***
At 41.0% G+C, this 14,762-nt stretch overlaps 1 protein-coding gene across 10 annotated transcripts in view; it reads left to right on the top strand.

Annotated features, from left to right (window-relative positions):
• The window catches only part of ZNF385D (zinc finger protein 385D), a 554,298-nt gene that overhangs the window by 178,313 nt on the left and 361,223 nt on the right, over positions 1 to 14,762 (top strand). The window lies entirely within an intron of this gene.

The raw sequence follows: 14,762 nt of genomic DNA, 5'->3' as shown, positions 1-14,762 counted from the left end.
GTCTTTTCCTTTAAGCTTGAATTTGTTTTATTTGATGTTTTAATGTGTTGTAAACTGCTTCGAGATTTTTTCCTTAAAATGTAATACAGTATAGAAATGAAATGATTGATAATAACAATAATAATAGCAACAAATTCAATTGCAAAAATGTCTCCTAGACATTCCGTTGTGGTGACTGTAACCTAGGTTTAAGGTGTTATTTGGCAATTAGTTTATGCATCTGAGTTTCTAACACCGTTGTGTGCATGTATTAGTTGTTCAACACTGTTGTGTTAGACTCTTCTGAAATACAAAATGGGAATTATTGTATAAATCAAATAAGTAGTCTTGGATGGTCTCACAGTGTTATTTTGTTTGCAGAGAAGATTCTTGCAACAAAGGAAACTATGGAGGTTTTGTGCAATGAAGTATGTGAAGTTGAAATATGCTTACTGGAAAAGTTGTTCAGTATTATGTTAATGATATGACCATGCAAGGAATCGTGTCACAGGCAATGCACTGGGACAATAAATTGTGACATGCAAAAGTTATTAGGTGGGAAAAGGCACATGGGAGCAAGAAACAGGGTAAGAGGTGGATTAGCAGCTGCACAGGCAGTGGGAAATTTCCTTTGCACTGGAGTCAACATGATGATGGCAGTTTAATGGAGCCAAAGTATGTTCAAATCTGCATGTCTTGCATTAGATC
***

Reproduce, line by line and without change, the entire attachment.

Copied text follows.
At 41.0% G+C, this 14,762-nt stretch overlaps 1 protein-coding gene across 10 annotated transcripts in view; it reads left to right on the top strand.

Annotated features, from left to right (window-relative positions):
• The window catches only part of ZNF385D (zinc finger protein 385D), a 554,298-nt gene that overhangs the window by 178,313 nt on the left and 361,223 nt on the right, over positions 1 to 14,762 (top strand). The window lies entirely within an intron of this gene.

The raw sequence follows: 14,762 nt of genomic DNA, 5'->3' as shown, positions 1-14,762 counted from the left end.
GTCTTTTCCTTTAAGCTTGAATTTGTTTTATTTGATGTTTTAATGTGTTGTAAACTGCTTCGAGATTTTTTCCTTAAAATGTAATACAGTATAGAAATGAAATGATTGATAATAACAATAATAATAGCAACAAATTCAATTGCAAAAATGTCTCCTAGACATTCCGTTGTGGTGACTGTAACCTAGGTTTAAGGTGTTATTTGGCAATTAGTTTATGCATCTGAGTTTCTAACACCGTTGTGTGCATGTATTAGTTGTTCAACACTGTTGTGTTAGACTCTTCTGAAATACAAAATGGGAATTATTGTATAAATCAAATAAGTAGTCTTGGATGGTCTCACAGTGTTATTTTGTTTGCAGAGAAGATTCTTGCAACAAAGGAAACTATGGAGGTTTTGTGCAATGAAGTATGTGAAGTTGAAATATGCTTACTGGAAAAGTTGTTCAGTATTATGTTAATGATATGACCATGCAAGGAATCGTGTCACAGGCAATGCACTGGGACAATAAATTGTGACATGCAAAAGTTATTAGGTGGGAAAAGGCACATGGGAGCAAGAAACAGGGTAAGAGGTGGATTAGCAGCTGCACAGGCAGTGGGAAATTTCCTTTGCACTGGAGTCAACATGATGATGGCAGTTTAATGGAGCCAAAGTATGTTCAAATCTGCATGTCTTGCATTAGATC